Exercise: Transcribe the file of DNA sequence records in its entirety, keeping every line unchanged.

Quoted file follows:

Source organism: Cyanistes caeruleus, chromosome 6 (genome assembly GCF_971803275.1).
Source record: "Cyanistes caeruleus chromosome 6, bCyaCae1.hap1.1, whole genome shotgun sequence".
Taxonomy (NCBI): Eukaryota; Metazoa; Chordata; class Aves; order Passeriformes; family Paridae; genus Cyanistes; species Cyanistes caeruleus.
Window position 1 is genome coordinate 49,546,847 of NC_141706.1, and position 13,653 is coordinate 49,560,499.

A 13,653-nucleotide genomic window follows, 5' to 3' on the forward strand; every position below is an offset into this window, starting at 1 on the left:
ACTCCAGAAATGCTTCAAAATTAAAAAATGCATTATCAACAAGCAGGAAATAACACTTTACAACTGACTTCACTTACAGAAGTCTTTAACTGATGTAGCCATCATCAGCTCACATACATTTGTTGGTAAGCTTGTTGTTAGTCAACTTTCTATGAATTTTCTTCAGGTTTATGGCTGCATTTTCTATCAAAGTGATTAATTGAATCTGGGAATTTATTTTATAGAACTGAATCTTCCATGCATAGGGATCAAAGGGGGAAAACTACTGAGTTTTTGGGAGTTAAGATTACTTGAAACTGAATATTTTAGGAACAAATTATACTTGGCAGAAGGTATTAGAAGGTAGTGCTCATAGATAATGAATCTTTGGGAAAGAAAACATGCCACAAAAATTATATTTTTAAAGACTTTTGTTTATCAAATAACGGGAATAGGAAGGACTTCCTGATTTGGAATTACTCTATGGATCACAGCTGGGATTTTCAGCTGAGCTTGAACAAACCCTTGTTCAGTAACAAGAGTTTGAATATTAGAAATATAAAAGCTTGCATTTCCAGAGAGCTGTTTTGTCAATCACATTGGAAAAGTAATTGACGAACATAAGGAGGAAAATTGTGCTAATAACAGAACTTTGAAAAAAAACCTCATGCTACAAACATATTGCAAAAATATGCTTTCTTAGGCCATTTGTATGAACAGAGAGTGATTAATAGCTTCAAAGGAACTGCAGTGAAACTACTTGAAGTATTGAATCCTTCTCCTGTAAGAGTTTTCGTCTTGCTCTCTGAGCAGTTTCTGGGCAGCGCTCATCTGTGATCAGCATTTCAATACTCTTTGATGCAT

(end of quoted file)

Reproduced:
Source organism: Cyanistes caeruleus, chromosome 6 (genome assembly GCF_971803275.1).
Source record: "Cyanistes caeruleus chromosome 6, bCyaCae1.hap1.1, whole genome shotgun sequence".
Taxonomy (NCBI): Eukaryota; Metazoa; Chordata; class Aves; order Passeriformes; family Paridae; genus Cyanistes; species Cyanistes caeruleus.
Window position 1 is genome coordinate 49,546,847 of NC_141706.1, and position 13,653 is coordinate 49,560,499.

A 13,653-nucleotide genomic window follows, 5' to 3' on the forward strand; every position below is an offset into this window, starting at 1 on the left:
ACTCCAGAAATGCTTCAAAATTAAAAAATGCATTATCAACAAGCAGGAAATAACACTTTACAACTGACTTCACTTACAGAAGTCTTTAACTGATGTAGCCATCATCAGCTCACATACATTTGTTGGTAAGCTTGTTGTTAGTCAACTTTCTATGAATTTTCTTCAGGTTTATGGCTGCATTTTCTATCAAAGTGATTAATTGAATCTGGGAATTTATTTTATAGAACTGAATCTTCCATGCATAGGGATCAAAGGGGGAAAACTACTGAGTTTTTGGGAGTTAAGATTACTTGAAACTGAATATTTTAGGAACAAATTATACTTGGCAGAAGGTATTAGAAGGTAGTGCTCATAGATAATGAATCTTTGGGAAAGAAAACATGCCACAAAAATTATATTTTTAAAGACTTTTGTTTATCAAATAACGGGAATAGGAAGGACTTCCTGATTTGGAATTACTCTATGGATCACAGCTGGGATTTTCAGCTGAGCTTGAACAAACCCTTGTTCAGTAACAAGAGTTTGAATATTAGAAATATAAAAGCTTGCATTTCCAGAGAGCTGTTTTGTCAATCACATTGGAAAAGTAATTGACGAACATAAGGAGGAAAATTGTGCTAATAACAGAACTTTGAAAAAAAACCTCATGCTACAAACATATTGCAAAAATATGCTTTCTTAGGCCATTTGTATGAACAGAGAGTGATTAATAGCTTCAAAGGAACTGCAGTGAAACTACTTGAAGTATTGAATCCTTCTCCTGTAAGAGTTTTCGTCTTGCTCTCTGAGCAGTTTCTGGGCAGCGCTCATCTGTGATCAGCATTTCAATACTCTTTGATGCAT